Euro Slips as Traders Take Profits on French Election

By Chelsey Dulaney Features Dow Jones Newswires

The euro slid Monday as investors took profits after the weekend's French election outcome, while the dollar firmed ahead of important U.S. economic data.

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The euro was recently down 0.7% to $1.09255, off Sunday's highs of above $1.10. Investors drove the euro to a seven-month high against the dollar after Emmanuel Macron's victory over anti-euro candidate Marine Le Pen in Sunday's French presidential election.

Mr. Macron's win allows investors to refocus on improving European growth and the prospects for policy tightening by the European Central Bank, which should support the euro.

Still, analysts warn the euro will face more political risks in the months ahead, including next month's French parliamentary elections. Italian elections, which must be held by May 2018, could also see anti-euro candidates gain ground in a country beset by economic problems.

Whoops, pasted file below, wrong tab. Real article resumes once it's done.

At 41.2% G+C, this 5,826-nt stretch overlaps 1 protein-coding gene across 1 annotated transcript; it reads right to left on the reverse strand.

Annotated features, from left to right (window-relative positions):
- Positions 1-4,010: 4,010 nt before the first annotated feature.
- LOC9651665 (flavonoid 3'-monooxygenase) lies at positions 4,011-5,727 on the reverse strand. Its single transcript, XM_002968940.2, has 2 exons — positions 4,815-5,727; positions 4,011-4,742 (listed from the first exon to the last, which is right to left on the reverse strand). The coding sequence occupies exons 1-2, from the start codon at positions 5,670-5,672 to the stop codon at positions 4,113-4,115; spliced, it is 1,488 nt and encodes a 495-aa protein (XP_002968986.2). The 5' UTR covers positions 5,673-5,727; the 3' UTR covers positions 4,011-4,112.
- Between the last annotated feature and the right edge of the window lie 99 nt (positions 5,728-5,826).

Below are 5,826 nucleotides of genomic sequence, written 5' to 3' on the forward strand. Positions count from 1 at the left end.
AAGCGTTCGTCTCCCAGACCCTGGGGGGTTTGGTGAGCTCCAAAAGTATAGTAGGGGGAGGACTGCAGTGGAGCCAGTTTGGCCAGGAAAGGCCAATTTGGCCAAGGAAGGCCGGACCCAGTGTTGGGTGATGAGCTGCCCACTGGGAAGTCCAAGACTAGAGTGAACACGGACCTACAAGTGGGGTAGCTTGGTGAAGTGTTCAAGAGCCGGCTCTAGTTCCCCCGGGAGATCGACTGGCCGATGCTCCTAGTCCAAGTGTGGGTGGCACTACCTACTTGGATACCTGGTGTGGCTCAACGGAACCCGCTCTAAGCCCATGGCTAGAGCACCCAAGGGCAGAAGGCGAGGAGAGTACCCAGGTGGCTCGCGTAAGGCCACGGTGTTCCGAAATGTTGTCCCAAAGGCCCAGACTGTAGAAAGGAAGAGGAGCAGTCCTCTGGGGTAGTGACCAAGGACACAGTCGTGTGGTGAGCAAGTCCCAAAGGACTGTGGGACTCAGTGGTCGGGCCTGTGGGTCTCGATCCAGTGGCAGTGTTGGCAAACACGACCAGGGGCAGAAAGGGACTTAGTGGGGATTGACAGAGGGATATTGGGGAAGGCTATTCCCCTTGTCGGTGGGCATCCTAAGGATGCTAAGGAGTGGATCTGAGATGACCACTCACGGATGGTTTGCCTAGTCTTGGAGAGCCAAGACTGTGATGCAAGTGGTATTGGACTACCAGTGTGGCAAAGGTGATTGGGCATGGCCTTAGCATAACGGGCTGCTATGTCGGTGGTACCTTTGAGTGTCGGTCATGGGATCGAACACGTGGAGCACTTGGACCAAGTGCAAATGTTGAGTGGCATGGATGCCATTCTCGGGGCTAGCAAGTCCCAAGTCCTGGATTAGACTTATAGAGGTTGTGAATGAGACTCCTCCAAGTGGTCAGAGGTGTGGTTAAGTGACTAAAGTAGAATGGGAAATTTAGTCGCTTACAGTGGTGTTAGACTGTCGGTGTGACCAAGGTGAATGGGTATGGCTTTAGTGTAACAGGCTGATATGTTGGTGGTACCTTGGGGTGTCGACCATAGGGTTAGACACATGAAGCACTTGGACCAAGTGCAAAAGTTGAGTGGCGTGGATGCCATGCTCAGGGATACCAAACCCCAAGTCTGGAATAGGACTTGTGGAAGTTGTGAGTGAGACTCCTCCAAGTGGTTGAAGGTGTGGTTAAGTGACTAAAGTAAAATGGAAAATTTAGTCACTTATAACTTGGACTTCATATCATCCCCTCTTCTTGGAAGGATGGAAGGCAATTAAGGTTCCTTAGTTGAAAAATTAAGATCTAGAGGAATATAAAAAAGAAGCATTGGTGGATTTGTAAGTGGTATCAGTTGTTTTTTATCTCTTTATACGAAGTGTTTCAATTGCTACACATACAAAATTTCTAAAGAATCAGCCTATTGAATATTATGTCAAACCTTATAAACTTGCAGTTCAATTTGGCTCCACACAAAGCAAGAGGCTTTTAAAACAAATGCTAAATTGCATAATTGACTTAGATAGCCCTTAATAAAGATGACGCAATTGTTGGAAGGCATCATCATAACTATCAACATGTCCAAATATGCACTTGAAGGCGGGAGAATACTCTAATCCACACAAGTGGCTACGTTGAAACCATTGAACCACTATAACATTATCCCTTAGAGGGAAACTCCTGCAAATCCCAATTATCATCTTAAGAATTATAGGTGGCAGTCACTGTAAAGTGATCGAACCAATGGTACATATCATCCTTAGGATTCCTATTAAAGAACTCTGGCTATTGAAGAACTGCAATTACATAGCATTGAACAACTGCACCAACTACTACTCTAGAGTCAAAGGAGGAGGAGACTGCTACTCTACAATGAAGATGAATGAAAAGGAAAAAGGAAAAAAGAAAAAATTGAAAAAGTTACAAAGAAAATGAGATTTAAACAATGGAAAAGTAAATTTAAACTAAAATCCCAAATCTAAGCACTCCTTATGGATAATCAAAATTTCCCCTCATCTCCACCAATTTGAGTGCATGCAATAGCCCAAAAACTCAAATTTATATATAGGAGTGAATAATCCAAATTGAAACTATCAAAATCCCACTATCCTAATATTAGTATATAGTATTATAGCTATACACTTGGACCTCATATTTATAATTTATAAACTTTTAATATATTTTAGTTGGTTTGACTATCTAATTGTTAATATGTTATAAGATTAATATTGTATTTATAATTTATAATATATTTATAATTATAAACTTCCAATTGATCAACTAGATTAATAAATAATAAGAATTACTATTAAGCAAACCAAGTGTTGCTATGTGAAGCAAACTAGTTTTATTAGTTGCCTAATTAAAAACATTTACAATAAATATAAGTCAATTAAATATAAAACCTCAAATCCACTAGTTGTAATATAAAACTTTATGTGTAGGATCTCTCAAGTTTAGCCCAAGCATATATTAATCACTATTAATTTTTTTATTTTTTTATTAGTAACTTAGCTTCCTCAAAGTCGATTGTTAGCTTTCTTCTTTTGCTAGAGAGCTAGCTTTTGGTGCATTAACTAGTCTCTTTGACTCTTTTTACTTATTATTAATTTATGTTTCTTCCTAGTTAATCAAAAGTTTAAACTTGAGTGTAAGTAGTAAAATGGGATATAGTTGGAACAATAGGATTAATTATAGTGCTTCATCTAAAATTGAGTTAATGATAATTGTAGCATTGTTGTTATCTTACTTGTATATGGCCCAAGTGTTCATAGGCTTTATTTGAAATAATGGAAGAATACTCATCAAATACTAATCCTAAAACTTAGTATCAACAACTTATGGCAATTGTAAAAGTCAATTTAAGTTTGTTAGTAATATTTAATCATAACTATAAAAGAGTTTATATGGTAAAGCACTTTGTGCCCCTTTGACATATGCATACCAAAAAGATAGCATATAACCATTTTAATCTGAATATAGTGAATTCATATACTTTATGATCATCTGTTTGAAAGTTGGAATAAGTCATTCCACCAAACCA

"Threats to the euro will not simply disappear just because the euro-safe candidate won the election," said James Chen, head of research at Forex.com. "If Le Pen is able to gain sufficient influence in the French National Assembly, troubles for President Macron and the euro may potentially have just begun."

The WSJ Dollar Index, which measures the U.S. currency against 16 others, rose 0.5% to 90.13. Investors are looking ahead to important retail sales and inflation data later in the week.

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Friday's closely watched U.S. jobs report showed hiring rebounded in April but the pace of wage growth slowed. Analysts said the report supports the Fed's case for raising interest-rates at a steady pace.

Fed-funds futures, used by investors to bet on the U.S. interest-rate outlook, show a 83% chance that the Fed raises rates at its next meeting in June, according to CME Group data. Higher rates typically support the dollar by making U.S. assets more attractive to yield-seeking investors.

Write to Chelsey Dulaney at Chelsey.Dulaney@wsj.com

(END) Dow Jones Newswires

May 08, 2017 17:08 ET (21:08 GMT)